Manufacturers of LDTs that don’t meet the requirements in each stage are deemed non-compliant to the regulations governing IVDs and may be subject to FDA 483 observations or warning letters, financial penalties, and, even worse, involuntary removal of products from the market.  

Please note that some LDTs will be exempted from these requirements. See FDA’s website for more guidance.

Preparing for Compliance

Despite a four-year phaseout period, it’s crucial for LDT manufacturers to start assembling a compliance plan. Within the next year, manufacturers will be required to comply with FDA Medical Device Reporting (MDR) requirements, correction and removal reporting requirements, and quality system requirements for complaint files.  

Conduct an internal regulatory assessment to ensure you have the resources, processes, and tools in place to successfully meet new requirements for LDT devices. It’s also essential to make sure your team is well-versed in these new requirements and the documentation and timelines involved. Including all relevant stakeholders early on, getting a comprehensive project plan in place, and meeting regularly to ensure all tasks are completed will be helpful during the phaseout period and beyond.

There are a variety of resources to help LDT manufacturers prepare. FDA will be hosting several upcoming webinars and has several resources available on its website related to user fees, medical device registration, labeling requirements, and the QS regulation.  

Those looking for guidance on FDA premarket submissions can see our Beginner’s Guides to the FDA 510(k), De Novo, and PMA processes.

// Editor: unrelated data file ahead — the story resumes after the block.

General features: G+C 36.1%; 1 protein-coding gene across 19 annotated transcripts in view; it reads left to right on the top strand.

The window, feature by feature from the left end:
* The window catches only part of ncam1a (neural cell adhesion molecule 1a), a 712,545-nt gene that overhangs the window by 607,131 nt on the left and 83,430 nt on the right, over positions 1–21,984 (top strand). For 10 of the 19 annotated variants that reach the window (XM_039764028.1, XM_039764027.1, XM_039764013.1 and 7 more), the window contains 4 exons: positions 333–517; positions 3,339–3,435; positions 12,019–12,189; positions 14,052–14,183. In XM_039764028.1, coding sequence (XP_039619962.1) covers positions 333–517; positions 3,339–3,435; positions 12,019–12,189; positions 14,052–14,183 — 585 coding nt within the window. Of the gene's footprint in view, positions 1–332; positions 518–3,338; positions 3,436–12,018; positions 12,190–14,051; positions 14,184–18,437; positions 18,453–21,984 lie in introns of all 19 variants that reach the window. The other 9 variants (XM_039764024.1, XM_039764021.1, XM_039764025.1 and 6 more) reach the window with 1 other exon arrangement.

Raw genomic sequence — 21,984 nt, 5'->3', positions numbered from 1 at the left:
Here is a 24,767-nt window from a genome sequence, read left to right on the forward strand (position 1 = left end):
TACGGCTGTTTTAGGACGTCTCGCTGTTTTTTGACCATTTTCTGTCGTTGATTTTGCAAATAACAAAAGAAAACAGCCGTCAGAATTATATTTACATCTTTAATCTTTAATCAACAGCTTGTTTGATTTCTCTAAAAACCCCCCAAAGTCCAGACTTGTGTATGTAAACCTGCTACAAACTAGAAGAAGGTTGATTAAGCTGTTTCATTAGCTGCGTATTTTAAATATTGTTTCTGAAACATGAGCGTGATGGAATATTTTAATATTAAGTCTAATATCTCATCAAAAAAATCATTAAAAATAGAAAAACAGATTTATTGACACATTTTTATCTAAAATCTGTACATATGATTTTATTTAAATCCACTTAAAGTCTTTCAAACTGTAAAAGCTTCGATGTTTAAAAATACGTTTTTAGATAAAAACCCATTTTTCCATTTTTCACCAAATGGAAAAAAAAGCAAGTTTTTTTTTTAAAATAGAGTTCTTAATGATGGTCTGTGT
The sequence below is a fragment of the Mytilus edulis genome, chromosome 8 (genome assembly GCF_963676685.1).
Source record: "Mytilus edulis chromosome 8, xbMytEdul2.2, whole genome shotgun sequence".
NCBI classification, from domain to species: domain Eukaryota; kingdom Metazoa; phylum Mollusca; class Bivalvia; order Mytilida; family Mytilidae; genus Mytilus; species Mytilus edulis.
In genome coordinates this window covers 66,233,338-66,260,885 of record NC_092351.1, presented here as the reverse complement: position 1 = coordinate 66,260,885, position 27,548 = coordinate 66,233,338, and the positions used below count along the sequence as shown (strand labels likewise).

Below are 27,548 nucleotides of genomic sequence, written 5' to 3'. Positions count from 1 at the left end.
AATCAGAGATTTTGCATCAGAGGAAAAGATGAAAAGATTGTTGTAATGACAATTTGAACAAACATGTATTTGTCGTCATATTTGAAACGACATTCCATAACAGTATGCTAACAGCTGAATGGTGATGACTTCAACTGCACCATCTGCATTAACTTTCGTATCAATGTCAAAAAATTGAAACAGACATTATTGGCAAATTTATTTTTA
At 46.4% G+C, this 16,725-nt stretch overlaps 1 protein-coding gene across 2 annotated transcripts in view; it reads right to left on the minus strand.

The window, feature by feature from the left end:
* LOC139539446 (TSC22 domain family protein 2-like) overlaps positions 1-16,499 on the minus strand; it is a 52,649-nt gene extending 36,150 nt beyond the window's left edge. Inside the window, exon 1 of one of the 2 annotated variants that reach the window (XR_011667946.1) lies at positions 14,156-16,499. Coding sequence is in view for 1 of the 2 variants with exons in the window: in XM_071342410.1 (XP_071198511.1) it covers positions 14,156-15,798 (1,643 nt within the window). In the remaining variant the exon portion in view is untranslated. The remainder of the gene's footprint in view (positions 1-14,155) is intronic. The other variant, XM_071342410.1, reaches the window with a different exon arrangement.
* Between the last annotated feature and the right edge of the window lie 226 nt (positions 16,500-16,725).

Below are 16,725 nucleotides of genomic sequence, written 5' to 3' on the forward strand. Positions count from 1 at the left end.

How Regulatory Tools Can Help

FDA’s final rule on LDTs will add complexity to the regulatory information management of laboratory diagnostic tests. There are digital solutions that can help manufacturers stay current on updated regulations and manage the additional information and documentation needed as a result of these updates.  

Regulatory intelligence databases like Rimsys Intel provide detailed global market entrance requirements, application timelines, fees, risk class specifications, and documentation needed for medical devices and IVDs so that manufacturers can start preparing their premarket strategies.  

Regulatory Information Management (RIM) software like Rimsys can help boost efficiency, reduce compliance risk, and increase collaboration by centralizing regulatory information and automating time-consuming, manual processes. As a result, medical device manufacturers gain complete visibility into their submission management and selling status so that they can plan more effectively, avoid costly product delays, and execute faster.  

While LDT manufacturers now have more expectations, the FDA’s final rule is necessary to reduce patient risk and ensure high-quality devices. Planning early and utilizing the variety of regulatory resources and tools available will aid in successful compliance with the more stringent expectations.